On September 24, the SFU Clan football team had a historic loss in their homecoming game, losing by 76 points. They’re pushing almost three years since their last win, leading many to languish SFU’s decision to participate in the National Collegiate Athletic Association (NCAA). The SFU men’s basketball team doesn’t look to be doing any better, having a turbulent couple of years capped off by their ex-coach, Virgil Hill.
As the summer term begins, many students may be finding themselves with too much time on their hands. The weather will likely be gorgeous, by Vancouver standards, but who are we kidding? None of us are actually going to go outside, right? To prepare you for your newfound free time, here is a list of the best shows to binge watch this summer:The Last Kingdom, based on the books by Bernard Cornwell, has quickly become one of my favourite shows.
This is in response to “Gender disparities in engineering and computing science at SFU and its effects on female students“, March 13, 2017As the Women in Computing Science (WiCS) group at SFU, we do face the issues presented in the recently published feature article. However, when we spoke about these difficulties, we expressed them within the context of the encouragement and support that we give and receive.
Muck Rack makes it simple to find people, tweets, or articles that mention any name, keyword, company, hashtag etc. We've compiled this guide to help you make the most of your search.
Selecting a term
Start searching tweets, articles from media outlets, articles mentioned in tweets, journalists'
names, titles and bios with some suggested searches:
Companies or Topics (e.g. iPhone, Microsoft)
Phrases (e.g. "cloud computing") — use quotes to keep the terms together
Twitter handles (e.g. @username) — returns those who have mentioned or replied to
Names (e.g. "David Pogue")
Hashtags (e.g. #sxsw, #london2012)
Bio details (e.g. vegan, Olympics, father)
Muck Rack's Advanced Search allows for many boolean operators.
Find results that mention multiple specified terms, use AND or
+. For example, ensure each result contains both Elon Musk and Mark Zuckerberg by
searching Musk AND Zuckerberg or Musk + Zuckerberg.
Use the operators OR or , to broaden your search when you'd like either of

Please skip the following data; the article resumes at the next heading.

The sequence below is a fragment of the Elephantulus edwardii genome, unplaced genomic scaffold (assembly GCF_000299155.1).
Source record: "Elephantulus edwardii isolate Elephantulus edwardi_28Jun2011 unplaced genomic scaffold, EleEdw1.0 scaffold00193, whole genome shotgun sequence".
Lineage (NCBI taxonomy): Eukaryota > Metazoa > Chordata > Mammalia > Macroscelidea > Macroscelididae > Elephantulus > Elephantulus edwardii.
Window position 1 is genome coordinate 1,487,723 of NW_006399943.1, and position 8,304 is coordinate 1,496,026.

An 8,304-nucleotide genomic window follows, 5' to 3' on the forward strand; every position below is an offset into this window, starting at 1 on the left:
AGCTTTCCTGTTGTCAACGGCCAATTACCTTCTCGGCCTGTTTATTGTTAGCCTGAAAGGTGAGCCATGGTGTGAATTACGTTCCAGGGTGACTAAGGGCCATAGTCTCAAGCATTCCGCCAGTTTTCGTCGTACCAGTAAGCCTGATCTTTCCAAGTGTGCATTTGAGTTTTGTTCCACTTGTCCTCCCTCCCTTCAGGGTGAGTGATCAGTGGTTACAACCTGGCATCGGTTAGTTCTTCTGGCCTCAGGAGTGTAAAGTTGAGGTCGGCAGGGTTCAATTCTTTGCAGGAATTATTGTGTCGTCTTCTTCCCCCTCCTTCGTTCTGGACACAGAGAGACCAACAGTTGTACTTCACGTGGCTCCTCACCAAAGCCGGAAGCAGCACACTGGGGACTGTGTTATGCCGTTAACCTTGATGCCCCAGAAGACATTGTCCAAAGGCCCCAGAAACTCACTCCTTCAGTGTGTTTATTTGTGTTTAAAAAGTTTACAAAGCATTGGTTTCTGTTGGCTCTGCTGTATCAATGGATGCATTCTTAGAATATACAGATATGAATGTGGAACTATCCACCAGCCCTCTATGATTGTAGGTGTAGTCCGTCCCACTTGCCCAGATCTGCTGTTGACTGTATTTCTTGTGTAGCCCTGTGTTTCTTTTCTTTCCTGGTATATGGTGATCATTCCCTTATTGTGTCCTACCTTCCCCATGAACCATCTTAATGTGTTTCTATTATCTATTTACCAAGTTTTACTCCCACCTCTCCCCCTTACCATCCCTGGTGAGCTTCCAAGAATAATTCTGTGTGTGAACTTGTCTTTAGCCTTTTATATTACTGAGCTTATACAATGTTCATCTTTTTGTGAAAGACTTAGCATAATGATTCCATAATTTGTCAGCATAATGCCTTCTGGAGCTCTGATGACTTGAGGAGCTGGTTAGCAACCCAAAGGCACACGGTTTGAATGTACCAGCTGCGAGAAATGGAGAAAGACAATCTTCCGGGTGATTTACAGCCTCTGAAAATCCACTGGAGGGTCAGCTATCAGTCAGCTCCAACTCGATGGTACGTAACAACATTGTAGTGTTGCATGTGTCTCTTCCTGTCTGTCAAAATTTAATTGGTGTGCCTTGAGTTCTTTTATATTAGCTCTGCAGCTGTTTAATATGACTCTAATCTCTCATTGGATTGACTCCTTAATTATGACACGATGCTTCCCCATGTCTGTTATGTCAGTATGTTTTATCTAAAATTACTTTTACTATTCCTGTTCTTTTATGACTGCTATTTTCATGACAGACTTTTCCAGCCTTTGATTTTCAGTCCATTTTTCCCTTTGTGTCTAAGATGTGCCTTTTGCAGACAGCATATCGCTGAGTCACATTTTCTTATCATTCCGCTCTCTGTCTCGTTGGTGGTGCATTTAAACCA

multiple terms to appear in results. (This is the default behavior of our search when no operators
are used). For example, results will contain either cake or cookie by searching cake OR cookie or cake,cookie
Use NOT or - to subtract results from your search. For
example, searching Disney will yield results about the Walt Disney Company as well as Walt Disney
World Resort. To exclude mentions of Disney World, search for Disney -World or Disney
When using one of these operators with a phrase, enclose it in quotation marks. For example, you can
find results about smartphones excluding Apple's iPhone 4S by searching smartphone -"iPhone
Exact case matching or punctuation
If you're searching for a brand name or keyword that relies on specific punctuation marks or capitalization, you can
find results that match your exact query by adding matchcase: before the keyword you're searching for, like matchcase:E*TRADE .
Use parentheses to separate multiple
boolean phrases. For example, to find journalists talking about having fun in Disney World or
Disneyland, search for ("disney world" OR disneyland) AND fun.
An asterisk can be used to search for any variation of a root word truncated by the asterisk. For example, searching for admin* will return results for administrator, administration, administer, administered, etc.
A near operator is an AND operator where you can control the distance between the words. You can vary the distance the near operation uses by adding a forward slash and number (between 0-99) such as strawberries NEAR/10 "whipped cream", which means the strawberries must exist within 10 words of "whipped cream".